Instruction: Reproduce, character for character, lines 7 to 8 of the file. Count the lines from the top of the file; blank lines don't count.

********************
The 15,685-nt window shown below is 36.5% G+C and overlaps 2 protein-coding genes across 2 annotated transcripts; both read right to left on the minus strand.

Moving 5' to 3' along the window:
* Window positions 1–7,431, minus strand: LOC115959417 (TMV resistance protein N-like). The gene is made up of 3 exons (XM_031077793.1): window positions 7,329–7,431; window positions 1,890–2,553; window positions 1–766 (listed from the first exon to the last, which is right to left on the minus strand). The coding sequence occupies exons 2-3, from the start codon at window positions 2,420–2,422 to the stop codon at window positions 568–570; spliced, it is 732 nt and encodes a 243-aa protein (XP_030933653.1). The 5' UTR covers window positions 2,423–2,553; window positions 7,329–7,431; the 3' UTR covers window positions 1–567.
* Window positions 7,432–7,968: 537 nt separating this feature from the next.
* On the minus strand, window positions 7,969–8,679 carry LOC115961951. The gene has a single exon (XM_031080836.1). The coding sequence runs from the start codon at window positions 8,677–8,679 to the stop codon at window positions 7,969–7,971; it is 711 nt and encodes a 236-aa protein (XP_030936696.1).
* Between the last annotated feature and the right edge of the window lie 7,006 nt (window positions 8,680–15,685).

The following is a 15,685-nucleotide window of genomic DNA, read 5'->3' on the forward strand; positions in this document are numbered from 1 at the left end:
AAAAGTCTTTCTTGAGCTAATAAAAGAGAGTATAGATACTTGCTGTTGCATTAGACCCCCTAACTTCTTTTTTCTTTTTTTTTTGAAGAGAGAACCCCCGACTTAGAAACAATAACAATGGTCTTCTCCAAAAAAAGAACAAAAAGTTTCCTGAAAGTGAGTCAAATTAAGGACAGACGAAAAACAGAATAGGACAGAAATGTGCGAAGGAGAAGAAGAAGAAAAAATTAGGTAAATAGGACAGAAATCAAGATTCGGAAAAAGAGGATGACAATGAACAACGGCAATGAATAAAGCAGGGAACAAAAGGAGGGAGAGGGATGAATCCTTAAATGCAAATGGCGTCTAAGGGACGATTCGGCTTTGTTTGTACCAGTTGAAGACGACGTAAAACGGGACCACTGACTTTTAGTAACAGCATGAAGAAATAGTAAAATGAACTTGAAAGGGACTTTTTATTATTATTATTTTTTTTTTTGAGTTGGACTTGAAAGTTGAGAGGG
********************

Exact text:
The following is a 15,685-nucleotide window of genomic DNA, read 5'->3' on the forward strand; positions in this document are numbered from 1 at the left end:
AAAAGTCTTTCTTGAGCTAATAAAAGAGAGTATAGATACTTGCTGTTGCATTAGACCCCCTAACTTCTTTTTTCTTTTTTTTTTGAAGAGAGAACCCCCGACTTAGAAACAATAACAATGGTCTTCTCCAAAAAAAGAACAAAAAGTTTCCTGAAAGTGAGTCAAATTAAGGACAGACGAAAAACAGAATAGGACAGAAATGTGCGAAGGAGAAGAAGAAGAAAAAATTAGGTAAATAGGACAGAAATCAAGATTCGGAAAAAGAGGATGACAATGAACAACGGCAATGAATAAAGCAGGGAACAAAAGGAGGGAGAGGGATGAATCCTTAAATGCAAATGGCGTCTAAGGGACGATTCGGCTTTGTTTGTACCAGTTGAAGACGACGTAAAACGGGACCACTGACTTTTAGTAACAGCATGAAGAAATAGTAAAATGAACTTGAAAGGGACTTTTTATTATTATTATTTTTTTTTTTGAGTTGGACTTGAAAGTTGAGAGGG